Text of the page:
DENVER – John Backowski said he feared for his son’s life when the young man went snowboarding, cringing every time he heard about an avalanche.
Backowski said he would talk with his son after every report of a snow slide to make sure 25-year-old Collin Backowski of Pine Junction was safe.
“He would say, ‘I’m OK, Dad. It wasn’t me,'” John Backowski said. “I think he quit telling me, ‘Don’t worry about me.’ He knew his mother and I were never going to stop worrying.”
Collin Backowski and five of his companions were traveling on Mount Hood in Oregon when an ice tunnel collapsed Saturday, killing the young man. The friends were not hurt and tried to dig out the expert snowboarder, but the ice and snow were too thick.
Hood River Sheriff’s Office spokeswoman Tiffany Peterson told The Associated Press that after removing tons of debris by hand, searchers found the body of Collin Backowski, who had been buried by 8 to 10 feet of snow and ice.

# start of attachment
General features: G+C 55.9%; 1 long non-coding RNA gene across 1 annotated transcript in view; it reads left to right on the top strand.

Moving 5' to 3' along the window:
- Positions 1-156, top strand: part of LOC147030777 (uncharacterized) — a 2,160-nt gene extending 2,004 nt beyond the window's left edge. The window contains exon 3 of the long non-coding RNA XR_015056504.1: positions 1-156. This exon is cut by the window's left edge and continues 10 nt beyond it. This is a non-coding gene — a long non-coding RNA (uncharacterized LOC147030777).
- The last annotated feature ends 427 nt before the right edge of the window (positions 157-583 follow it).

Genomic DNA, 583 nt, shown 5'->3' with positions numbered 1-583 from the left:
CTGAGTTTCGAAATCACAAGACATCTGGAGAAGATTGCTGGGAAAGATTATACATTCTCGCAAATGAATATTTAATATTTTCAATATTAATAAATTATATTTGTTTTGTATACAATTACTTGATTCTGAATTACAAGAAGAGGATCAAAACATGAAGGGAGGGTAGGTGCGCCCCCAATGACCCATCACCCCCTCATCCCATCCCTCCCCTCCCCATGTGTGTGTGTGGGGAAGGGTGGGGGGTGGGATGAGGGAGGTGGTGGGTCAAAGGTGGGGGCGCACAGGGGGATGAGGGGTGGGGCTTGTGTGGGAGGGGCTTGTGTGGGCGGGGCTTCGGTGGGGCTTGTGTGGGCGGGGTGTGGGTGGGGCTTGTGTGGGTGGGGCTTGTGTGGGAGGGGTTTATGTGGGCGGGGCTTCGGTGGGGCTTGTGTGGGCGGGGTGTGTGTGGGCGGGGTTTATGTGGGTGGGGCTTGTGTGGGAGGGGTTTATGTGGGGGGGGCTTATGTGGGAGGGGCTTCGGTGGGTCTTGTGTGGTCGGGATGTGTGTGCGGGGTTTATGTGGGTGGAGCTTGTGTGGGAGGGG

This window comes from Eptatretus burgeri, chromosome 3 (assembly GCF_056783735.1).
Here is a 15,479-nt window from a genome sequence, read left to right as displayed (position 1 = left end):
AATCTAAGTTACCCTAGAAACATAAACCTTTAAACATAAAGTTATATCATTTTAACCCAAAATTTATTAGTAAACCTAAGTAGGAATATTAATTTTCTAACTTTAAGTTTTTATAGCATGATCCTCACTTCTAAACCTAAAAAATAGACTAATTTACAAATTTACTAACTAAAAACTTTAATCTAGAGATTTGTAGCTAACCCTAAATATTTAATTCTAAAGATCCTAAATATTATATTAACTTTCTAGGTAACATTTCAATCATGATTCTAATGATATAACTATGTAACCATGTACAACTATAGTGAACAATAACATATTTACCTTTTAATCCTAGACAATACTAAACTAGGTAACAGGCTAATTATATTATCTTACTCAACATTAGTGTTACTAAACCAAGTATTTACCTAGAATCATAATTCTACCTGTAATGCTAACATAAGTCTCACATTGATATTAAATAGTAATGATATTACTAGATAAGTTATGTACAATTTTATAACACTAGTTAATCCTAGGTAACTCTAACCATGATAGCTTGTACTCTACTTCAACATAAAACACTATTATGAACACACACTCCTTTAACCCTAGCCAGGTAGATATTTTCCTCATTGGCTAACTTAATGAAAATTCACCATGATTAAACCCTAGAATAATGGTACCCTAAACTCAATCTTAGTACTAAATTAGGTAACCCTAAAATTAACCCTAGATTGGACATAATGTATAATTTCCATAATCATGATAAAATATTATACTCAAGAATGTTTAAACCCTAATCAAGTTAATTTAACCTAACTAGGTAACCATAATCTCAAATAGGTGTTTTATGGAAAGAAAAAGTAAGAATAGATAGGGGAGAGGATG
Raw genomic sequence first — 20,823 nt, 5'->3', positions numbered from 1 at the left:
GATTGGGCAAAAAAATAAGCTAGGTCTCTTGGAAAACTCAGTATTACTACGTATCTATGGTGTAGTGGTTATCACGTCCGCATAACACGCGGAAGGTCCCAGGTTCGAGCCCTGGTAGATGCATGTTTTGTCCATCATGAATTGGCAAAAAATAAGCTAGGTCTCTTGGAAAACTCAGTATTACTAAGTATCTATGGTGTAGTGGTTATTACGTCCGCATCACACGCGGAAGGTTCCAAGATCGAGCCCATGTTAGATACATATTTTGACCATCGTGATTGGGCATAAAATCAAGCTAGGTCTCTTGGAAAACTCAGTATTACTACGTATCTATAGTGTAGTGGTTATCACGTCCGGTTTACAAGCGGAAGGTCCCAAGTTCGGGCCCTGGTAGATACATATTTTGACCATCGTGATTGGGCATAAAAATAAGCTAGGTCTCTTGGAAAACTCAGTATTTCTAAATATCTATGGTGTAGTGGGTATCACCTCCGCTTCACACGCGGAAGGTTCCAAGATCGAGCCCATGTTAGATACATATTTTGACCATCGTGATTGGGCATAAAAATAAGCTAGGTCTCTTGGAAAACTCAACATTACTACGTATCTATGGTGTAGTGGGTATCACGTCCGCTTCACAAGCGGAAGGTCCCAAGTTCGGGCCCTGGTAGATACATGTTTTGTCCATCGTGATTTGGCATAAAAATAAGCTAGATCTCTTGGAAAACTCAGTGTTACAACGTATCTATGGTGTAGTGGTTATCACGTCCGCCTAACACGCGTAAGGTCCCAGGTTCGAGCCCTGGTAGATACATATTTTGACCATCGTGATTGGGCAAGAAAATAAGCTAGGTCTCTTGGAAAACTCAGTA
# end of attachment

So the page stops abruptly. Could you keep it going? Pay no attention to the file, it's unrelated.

The ice tunnel was on the White River Glacier, which begins about 6,000 feet up the south side of the mountain.
“The area they were going into, it’s extreme, extreme terrain,” John Backowski of Denver told The Denver Post on Sunday.
John Backowski said authorities told him his son headed into the area to shoot photographs. Companions took photos of the area just before the collapse, giving searchers a better idea of where to look. Warm temperatures made snow on the mountain slushier and more easily sloughed off the surface, adding to the challenge of finding him.
Collin Backowski was working this summer as a coach at High Cascade, a youth snowboarding camp on Mount Hood. He last spoke to his father earlier Saturday. He didn’t mention the trek.
“He knew better than to tell me he was going to do something that extreme,” John Backowski said. “He was fine. He was enjoying himself. He was loving his summer job out there and looking forward to where it led.”
High Cascade wrote on its Facebook page that the collapse happened at a location that is out-of-bounds and off-limits for campers. The camp said it is “deeply saddened by this loss” and will provide crisis counseling for staff and campers.